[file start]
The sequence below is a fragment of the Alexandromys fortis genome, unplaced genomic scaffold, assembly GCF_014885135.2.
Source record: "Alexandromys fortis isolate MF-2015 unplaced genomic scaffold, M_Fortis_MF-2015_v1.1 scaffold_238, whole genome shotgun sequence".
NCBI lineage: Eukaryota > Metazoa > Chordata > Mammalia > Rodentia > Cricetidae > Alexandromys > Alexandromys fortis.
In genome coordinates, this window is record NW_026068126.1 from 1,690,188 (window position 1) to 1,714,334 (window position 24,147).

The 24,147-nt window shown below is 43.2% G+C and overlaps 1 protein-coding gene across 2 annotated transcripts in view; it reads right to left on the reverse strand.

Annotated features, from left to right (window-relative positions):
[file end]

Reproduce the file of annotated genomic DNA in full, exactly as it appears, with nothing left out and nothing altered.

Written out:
The sequence below is a fragment of the Alexandromys fortis genome, unplaced genomic scaffold, assembly GCF_014885135.2.
Source record: "Alexandromys fortis isolate MF-2015 unplaced genomic scaffold, M_Fortis_MF-2015_v1.1 scaffold_238, whole genome shotgun sequence".
NCBI lineage: Eukaryota > Metazoa > Chordata > Mammalia > Rodentia > Cricetidae > Alexandromys > Alexandromys fortis.
In genome coordinates, this window is record NW_026068126.1 from 1,690,188 (window position 1) to 1,714,334 (window position 24,147).

The 24,147-nt window shown below is 43.2% G+C and overlaps 1 protein-coding gene across 2 annotated transcripts in view; it reads right to left on the reverse strand.

Annotated features, from left to right (window-relative positions):